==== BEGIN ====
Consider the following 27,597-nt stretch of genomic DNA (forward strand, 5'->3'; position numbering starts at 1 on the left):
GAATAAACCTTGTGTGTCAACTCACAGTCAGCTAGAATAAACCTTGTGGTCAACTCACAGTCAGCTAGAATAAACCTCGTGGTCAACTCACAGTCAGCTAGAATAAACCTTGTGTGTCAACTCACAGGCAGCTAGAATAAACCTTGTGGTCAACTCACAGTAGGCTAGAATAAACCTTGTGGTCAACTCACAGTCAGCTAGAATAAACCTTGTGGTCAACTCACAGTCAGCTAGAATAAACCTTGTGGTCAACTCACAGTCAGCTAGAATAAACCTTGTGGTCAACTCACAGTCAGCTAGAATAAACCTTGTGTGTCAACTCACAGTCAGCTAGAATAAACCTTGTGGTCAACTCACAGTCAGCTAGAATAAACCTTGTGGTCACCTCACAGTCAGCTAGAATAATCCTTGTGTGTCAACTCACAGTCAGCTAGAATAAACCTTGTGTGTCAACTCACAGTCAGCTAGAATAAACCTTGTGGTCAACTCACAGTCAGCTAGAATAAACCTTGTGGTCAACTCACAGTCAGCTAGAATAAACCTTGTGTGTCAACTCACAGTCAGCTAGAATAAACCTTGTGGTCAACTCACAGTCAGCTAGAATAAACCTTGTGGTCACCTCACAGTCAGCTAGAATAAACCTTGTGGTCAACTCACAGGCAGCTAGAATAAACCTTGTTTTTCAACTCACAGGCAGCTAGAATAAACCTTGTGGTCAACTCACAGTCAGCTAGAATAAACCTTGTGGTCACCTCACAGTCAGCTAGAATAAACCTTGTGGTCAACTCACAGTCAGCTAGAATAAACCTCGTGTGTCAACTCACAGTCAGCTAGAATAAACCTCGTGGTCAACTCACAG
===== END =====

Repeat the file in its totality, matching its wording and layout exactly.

Consider the following 27,597-nt stretch of genomic DNA (forward strand, 5'->3'; position numbering starts at 1 on the left):
GAATAAACCTTGTGTGTCAACTCACAGTCAGCTAGAATAAACCTTGTGGTCAACTCACAGTCAGCTAGAATAAACCTCGTGGTCAACTCACAGTCAGCTAGAATAAACCTTGTGTGTCAACTCACAGGCAGCTAGAATAAACCTTGTGGTCAACTCACAGTAGGCTAGAATAAACCTTGTGGTCAACTCACAGTCAGCTAGAATAAACCTTGTGGTCAACTCACAGTCAGCTAGAATAAACCTTGTGGTCAACTCACAGTCAGCTAGAATAAACCTTGTGGTCAACTCACAGTCAGCTAGAATAAACCTTGTGTGTCAACTCACAGTCAGCTAGAATAAACCTTGTGGTCAACTCACAGTCAGCTAGAATAAACCTTGTGGTCACCTCACAGTCAGCTAGAATAATCCTTGTGTGTCAACTCACAGTCAGCTAGAATAAACCTTGTGTGTCAACTCACAGTCAGCTAGAATAAACCTTGTGGTCAACTCACAGTCAGCTAGAATAAACCTTGTGGTCAACTCACAGTCAGCTAGAATAAACCTTGTGTGTCAACTCACAGTCAGCTAGAATAAACCTTGTGGTCAACTCACAGTCAGCTAGAATAAACCTTGTGGTCACCTCACAGTCAGCTAGAATAAACCTTGTGGTCAACTCACAGGCAGCTAGAATAAACCTTGTTTTTCAACTCACAGGCAGCTAGAATAAACCTTGTGGTCAACTCACAGTCAGCTAGAATAAACCTTGTGGTCACCTCACAGTCAGCTAGAATAAACCTTGTGGTCAACTCACAGTCAGCTAGAATAAACCTCGTGTGTCAACTCACAGTCAGCTAGAATAAACCTCGTGGTCAACTCACAG